Day & Night

Posted on April 27, 2010

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I was invited by the Poetry Daily folks to select a poem-of-the-day to be delivered to Poetry Daily readers by e-mail each weekday during the month of April, along with my comments on the poem. Needless to say, I had a very hard time whittling my selection down. So here are my poems & commentary:

Mattina

by Giuseppe Ungaretti (1888-1970)
translated by Gian Lombardo

I illuminate myself
with immensity

Mattina

M’illumino
d’immenso

“And suddenly it’s evening”
by Salvatore Quasimodo (1901-1968)
translated by Gian Lombardo

Everyone’s always alone on the earth’s breast
pierced by a ray of sunlight:
and suddenly it’s evening

Ed è subito sera

Ognuno sta solo cuor della terra
traffito da un raggio di sole:
ed è subito sera

Commentary: A good poem spins me out into a web of other poems, as well as into the world. A good poem sends me deeper into a discovery of this thing called self, as well as into that nexus of “other” or “others.” These two poems are inexorably wedded in my mind. Aside from the fact that they are both opposite sides of the same coin (day and night), I also was introduced to them in short fashion. I remember my Italian professor doing his best imitation of Ungaretti, reading “Mattina” exuberantly drawing the words from deep inside himself and expelling them as an unabashed declaration of love for the world. Given that Ungaretti had experienced so much horrific sorrow in his life, that he could invest four words in Italian with so much joy and wonder was revelatory. This fact about our insignificance—that each of us is no more than a tiny speck on the consciousness of the world—should engender despair or detachment. And yet Ungaretti was reveling in it. He targeted Leopardi’s infinità and made it less abstract, less annihilating and more alive. The world gained depth, weight and breadth—substance. And this weight, instead of burdening the poet or beating him down (and down into himself), opened up the world to the poet (and the poet to the world) and charged him—the world shone from deep inside out.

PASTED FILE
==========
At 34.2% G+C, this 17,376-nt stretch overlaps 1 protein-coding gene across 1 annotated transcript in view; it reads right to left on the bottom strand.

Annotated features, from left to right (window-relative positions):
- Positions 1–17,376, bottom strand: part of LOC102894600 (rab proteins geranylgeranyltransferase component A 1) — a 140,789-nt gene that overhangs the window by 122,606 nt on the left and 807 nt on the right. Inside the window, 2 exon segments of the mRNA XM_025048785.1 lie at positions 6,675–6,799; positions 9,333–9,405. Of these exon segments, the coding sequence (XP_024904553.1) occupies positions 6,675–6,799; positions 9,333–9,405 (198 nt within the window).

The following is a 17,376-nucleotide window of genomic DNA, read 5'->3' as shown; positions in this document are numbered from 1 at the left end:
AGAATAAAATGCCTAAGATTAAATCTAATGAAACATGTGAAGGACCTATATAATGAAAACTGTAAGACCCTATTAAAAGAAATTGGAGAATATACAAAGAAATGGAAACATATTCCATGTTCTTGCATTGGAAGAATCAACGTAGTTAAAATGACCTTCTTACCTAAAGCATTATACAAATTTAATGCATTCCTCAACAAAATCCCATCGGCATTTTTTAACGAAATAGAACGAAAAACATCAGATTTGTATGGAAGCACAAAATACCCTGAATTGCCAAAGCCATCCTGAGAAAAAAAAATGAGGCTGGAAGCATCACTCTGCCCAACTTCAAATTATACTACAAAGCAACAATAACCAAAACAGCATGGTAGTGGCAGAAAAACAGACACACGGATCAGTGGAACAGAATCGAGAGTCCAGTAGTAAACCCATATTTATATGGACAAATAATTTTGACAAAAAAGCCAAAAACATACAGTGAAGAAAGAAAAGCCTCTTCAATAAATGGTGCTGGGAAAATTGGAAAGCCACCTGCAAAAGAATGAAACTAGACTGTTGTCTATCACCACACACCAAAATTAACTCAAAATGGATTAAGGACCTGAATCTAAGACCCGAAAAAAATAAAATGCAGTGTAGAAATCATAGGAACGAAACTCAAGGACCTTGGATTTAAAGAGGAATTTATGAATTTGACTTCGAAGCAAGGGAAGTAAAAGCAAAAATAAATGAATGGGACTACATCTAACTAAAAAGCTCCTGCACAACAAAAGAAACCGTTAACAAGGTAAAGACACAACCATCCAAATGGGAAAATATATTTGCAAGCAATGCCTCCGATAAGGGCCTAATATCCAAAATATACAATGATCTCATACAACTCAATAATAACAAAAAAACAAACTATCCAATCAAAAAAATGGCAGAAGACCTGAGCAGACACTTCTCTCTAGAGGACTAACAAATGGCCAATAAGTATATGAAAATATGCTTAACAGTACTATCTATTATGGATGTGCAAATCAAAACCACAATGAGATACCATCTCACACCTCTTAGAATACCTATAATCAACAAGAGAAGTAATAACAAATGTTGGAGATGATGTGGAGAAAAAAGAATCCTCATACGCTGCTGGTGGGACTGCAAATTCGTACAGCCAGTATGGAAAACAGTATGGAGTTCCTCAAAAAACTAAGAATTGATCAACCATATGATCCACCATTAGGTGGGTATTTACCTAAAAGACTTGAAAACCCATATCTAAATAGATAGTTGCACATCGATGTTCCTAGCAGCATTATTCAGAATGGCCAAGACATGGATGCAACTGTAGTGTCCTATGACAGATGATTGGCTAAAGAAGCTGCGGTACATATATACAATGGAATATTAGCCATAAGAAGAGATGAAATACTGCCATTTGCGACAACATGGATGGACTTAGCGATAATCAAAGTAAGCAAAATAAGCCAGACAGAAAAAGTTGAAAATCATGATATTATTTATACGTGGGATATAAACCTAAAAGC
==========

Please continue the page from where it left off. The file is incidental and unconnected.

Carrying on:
And then there was Quasimodo, who was read by that professor in a hush. Immensity calling us back in whispers. That coin now life and death. That call back to immensità electrifies our souls, making them shine bright. That surge—as we all know too well—is not infinite. But Quasimodo makes us aware that this solitariness becomes extinguished in the night of our souls and we are reborn into a unity with that immensity, that infinity. Without that transfixing bolt of sun, there’s nothing. And his cuor della terra evokes, for me, the association with nel mezzo del cammin—that in one sense, Quasimodo speaks of this earth’s breast (literally, “the heart of the earth”), but also that phrase carries the meaning of being in the midst of this world.